The dismissive air of the young male teller was enough to ruin my afternoon. After several similar run-ins before and watching three other irate customers also being offended
as no-names, I finally made the jump and walked into Wells Fargo. I knew they would at least say hello and take my money, since my son's account is there and I had dealt with them as I helped him through college. Apparently, Wells Fargo management has realized the value of great customer service. Every time I enter one of the branches near my home, I am nearly accosted by "Hello's." If I am standing in line for more than a minute or two, they remind me,"we'll be right with you."

After having been treated rudely for no reason at Wamu/Chase, and repeatedly trying not to let it get me down, I took a vote for myself and decided banking could be a warm fuzzy in my hectic and harried life. I have no idea what the salary structures are at either bank; something tells me there isn't much difference. I do know that the smiles and "hello's" coming from the Wells Fargo employees are brightening an otherwise tedious experience for most of us. Friendliness is contagious, even viral at this community-oriented bank.

Service with a smile is promoted from the top. The philosophy of the Chairman and CEO,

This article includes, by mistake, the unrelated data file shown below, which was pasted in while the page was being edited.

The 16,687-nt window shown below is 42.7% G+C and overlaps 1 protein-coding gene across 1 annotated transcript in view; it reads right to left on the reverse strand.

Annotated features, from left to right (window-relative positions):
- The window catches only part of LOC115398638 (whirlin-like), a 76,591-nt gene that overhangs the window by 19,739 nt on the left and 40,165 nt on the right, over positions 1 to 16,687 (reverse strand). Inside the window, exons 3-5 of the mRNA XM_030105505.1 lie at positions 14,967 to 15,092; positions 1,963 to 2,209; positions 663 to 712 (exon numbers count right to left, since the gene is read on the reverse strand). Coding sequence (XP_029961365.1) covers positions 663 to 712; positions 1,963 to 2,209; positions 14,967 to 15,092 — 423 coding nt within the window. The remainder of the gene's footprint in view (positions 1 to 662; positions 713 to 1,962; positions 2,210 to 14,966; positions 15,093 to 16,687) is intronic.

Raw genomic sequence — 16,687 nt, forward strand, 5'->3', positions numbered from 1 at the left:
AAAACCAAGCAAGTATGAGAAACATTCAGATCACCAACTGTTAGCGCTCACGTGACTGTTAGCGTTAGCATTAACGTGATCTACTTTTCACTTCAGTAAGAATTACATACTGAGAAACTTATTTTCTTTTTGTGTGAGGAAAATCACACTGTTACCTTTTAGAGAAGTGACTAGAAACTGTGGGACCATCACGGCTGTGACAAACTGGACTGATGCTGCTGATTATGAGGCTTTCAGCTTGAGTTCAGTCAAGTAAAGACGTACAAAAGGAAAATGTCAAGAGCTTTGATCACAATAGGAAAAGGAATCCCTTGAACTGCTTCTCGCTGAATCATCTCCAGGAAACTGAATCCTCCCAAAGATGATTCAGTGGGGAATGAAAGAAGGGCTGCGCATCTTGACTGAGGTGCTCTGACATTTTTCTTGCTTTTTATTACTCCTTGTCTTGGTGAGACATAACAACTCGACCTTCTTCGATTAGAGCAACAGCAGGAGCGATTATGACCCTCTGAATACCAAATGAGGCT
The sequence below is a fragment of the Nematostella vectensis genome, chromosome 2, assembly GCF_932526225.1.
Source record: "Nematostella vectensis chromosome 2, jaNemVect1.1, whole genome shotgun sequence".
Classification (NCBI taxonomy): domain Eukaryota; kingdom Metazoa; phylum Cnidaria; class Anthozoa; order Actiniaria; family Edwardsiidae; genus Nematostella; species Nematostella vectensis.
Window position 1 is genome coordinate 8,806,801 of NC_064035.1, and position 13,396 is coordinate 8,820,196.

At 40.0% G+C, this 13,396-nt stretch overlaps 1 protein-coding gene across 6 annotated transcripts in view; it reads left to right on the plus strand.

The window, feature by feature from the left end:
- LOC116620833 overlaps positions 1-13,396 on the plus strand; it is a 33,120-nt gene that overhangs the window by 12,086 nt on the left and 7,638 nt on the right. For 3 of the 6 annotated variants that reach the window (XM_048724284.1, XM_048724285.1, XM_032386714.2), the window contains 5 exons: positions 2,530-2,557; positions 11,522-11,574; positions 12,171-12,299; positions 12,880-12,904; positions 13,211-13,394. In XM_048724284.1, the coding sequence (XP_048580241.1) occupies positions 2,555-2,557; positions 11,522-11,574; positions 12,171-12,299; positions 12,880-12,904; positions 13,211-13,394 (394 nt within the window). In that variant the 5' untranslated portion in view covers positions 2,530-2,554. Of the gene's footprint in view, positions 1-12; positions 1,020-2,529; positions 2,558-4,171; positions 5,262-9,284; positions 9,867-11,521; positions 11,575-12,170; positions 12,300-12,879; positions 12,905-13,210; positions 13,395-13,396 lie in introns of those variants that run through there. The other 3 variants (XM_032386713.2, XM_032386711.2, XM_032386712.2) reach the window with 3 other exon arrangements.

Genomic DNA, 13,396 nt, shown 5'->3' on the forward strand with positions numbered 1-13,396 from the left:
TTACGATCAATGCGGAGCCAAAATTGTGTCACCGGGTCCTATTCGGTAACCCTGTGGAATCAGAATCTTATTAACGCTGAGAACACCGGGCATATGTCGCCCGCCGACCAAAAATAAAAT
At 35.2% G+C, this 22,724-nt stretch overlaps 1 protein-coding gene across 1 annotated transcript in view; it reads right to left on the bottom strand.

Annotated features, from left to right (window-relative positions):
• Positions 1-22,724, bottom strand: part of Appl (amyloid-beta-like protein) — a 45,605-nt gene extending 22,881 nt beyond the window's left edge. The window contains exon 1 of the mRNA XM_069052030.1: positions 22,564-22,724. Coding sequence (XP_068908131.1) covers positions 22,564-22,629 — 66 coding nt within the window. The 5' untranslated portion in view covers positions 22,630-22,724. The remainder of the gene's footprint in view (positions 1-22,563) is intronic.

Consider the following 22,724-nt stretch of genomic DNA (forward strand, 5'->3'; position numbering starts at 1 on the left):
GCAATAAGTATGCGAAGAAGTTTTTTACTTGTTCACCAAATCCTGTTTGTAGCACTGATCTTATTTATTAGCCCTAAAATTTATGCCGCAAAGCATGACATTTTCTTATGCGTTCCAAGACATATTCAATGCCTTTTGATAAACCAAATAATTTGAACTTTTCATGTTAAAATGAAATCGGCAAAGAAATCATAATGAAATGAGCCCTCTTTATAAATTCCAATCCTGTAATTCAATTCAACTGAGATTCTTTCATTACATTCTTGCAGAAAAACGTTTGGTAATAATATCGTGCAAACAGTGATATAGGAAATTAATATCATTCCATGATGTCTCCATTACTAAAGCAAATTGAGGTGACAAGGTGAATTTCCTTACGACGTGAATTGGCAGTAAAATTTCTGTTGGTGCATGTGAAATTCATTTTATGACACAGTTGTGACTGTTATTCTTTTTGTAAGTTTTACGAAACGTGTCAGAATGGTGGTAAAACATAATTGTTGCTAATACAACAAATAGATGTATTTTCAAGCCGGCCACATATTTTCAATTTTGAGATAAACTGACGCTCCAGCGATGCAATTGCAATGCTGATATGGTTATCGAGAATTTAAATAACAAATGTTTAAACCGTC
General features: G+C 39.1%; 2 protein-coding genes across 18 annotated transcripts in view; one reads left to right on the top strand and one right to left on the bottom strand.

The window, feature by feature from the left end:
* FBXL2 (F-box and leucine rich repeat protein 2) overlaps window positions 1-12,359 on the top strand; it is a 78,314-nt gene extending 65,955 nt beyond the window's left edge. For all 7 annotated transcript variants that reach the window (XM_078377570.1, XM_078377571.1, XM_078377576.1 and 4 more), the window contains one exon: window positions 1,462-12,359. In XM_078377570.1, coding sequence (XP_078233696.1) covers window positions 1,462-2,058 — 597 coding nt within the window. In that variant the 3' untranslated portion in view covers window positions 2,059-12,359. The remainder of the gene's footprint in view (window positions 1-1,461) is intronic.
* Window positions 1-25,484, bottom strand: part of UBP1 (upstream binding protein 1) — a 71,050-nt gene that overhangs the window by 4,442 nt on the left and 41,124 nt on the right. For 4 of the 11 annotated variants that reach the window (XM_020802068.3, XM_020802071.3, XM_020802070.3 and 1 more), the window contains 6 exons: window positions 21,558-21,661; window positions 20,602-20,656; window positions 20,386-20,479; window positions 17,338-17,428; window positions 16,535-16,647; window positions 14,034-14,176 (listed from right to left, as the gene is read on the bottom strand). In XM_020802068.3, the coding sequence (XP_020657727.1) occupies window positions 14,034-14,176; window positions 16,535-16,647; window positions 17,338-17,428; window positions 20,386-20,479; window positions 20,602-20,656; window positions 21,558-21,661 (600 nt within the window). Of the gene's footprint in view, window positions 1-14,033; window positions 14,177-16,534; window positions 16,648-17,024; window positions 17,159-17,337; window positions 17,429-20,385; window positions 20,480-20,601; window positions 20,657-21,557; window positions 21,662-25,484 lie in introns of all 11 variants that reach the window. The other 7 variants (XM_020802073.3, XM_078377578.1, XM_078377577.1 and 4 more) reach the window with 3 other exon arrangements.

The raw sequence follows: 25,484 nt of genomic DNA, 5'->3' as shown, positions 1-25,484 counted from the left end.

Richard M. Kovacevich, reflects an attitude of giving, and it starts with the tellers sharing a little of themselves. The website observes, "Wells Fargo has long understood that we can be no stronger, nor more successful, than the neighborhoods and communities where we do business." There is a strong focus on corporate citizenship and social responsibility, with effective customer service taking the lead to promote good will in the community. And smart business leaders know that by starting with kindness on the front line, they have nothing to lose but everything to gain.

To read more about Wells Fargo's good works in the community: https://www.wellsfargo.com/about/csr/reports/

To learn more about corporate social responsibility, check out the statistics below listed on Forbes.com:

"American Corporations Highest in Giving by Percentage of
Operating Income
(Click on each link to find out which community organizations get financial help
from the company)